There was none of the nice Dutch Gouda in Carrefour, but Walmart did have some Taikoo sugar. The coffee sugar I bought from 远东百货 about a year ago has long since vanished from the shelves. (As an aside, did I mention that a jar of Nutella is twice the price here as it is in the UK? Daniel and I were talking about the price because Carrefour suddenly had the large jars on the shelves and I wondered how much it cost in the real world. I should note that the current exchange rate is now ¥9.35 to £1, which makes things even worse.)

When I went into 远东百货, the refurbishment of the overpriced chocolates and wines section was done. I was hoping for a new range of wines on the shelves, but it’s now become the the Kiddie Section. No more of the reasonably priced Spanish wine, I fear.

The Sheen of Spring

It’s winter. It’s spring. It’s winter. It’s spring.

It’s just been February, which is not a month I typically associate with warm weather, and yet this seems to have been the warmest February since I’ve been in Wuxi. March has just started and already there is a shimmer of green on the trees alongside the canal. There are some flowers out at school, and in general spring seems to be shoving winter out of the way without so much as a by-your-leave. In my mind, the weather doesn’t really turn warm until about the time of the speaking exams in April, but my mind is being proved wrong this year.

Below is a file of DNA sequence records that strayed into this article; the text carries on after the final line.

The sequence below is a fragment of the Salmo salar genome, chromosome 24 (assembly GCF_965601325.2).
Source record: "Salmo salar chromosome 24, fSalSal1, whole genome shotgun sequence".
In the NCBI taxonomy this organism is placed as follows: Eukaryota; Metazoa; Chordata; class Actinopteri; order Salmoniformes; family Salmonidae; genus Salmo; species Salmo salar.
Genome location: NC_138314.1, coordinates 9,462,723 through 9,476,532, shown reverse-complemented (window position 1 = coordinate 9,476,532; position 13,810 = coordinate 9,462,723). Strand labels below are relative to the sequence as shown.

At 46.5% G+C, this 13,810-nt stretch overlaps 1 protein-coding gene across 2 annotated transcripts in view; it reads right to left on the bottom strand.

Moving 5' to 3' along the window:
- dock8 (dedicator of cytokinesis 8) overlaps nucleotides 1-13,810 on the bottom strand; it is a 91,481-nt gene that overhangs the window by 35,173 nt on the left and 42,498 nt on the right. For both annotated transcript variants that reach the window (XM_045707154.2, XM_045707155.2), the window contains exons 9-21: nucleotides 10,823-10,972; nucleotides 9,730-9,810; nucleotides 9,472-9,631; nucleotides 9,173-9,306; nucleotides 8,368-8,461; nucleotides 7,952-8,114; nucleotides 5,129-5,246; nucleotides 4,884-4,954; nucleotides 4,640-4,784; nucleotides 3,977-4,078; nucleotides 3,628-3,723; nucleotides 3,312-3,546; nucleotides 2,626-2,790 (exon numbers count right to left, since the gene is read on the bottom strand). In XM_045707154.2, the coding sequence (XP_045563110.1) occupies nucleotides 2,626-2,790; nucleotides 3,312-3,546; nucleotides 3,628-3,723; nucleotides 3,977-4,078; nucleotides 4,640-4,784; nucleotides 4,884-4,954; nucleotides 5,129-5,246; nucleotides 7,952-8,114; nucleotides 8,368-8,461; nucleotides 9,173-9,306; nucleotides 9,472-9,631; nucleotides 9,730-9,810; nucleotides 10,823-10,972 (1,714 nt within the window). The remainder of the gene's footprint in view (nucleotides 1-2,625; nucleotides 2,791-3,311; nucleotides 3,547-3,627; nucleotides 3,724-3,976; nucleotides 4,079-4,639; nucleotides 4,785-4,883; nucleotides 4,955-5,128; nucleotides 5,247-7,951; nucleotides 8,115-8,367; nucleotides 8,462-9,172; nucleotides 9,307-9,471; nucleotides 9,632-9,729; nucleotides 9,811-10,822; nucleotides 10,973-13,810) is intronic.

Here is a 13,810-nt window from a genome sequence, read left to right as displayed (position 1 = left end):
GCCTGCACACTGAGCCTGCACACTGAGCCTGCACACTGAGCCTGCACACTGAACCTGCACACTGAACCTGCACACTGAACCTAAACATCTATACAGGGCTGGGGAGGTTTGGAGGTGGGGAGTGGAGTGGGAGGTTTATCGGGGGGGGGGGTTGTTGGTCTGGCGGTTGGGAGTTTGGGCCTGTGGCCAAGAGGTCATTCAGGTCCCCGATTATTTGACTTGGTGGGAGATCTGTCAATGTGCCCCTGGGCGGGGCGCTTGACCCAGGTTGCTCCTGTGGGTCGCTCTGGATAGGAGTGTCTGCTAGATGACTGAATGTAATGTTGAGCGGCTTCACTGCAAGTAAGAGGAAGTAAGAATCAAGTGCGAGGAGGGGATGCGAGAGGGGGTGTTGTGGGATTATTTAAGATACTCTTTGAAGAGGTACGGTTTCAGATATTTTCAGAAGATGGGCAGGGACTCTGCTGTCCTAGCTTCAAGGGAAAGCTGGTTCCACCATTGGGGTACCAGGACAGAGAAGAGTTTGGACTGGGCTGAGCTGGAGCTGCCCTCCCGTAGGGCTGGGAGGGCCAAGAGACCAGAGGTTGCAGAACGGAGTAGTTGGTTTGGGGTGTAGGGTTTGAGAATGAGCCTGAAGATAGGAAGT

Winter, determined not to to be bullied off stage by some upstart, has been fighting back. A couple of days ago a storm blew through, and yesterday the fantasy temperature was 12°; the actual high was 7°. This morning it’s absolutely clear (enough to see the line of the hill to the east) and sunny.

School news.

I learnt the other day that we’re getting a new CP on Monday. At the moment, I know little about him – Dan, American, has been in Vietnam. I suspect he’ll find he’s replacing one chicken coop of unnecessary dithering with another.

With Peter’s departure, the triumvirate of Peters has been broken, but with the new CP’s arrival, we now have a triumvirate of Dan(iel)s.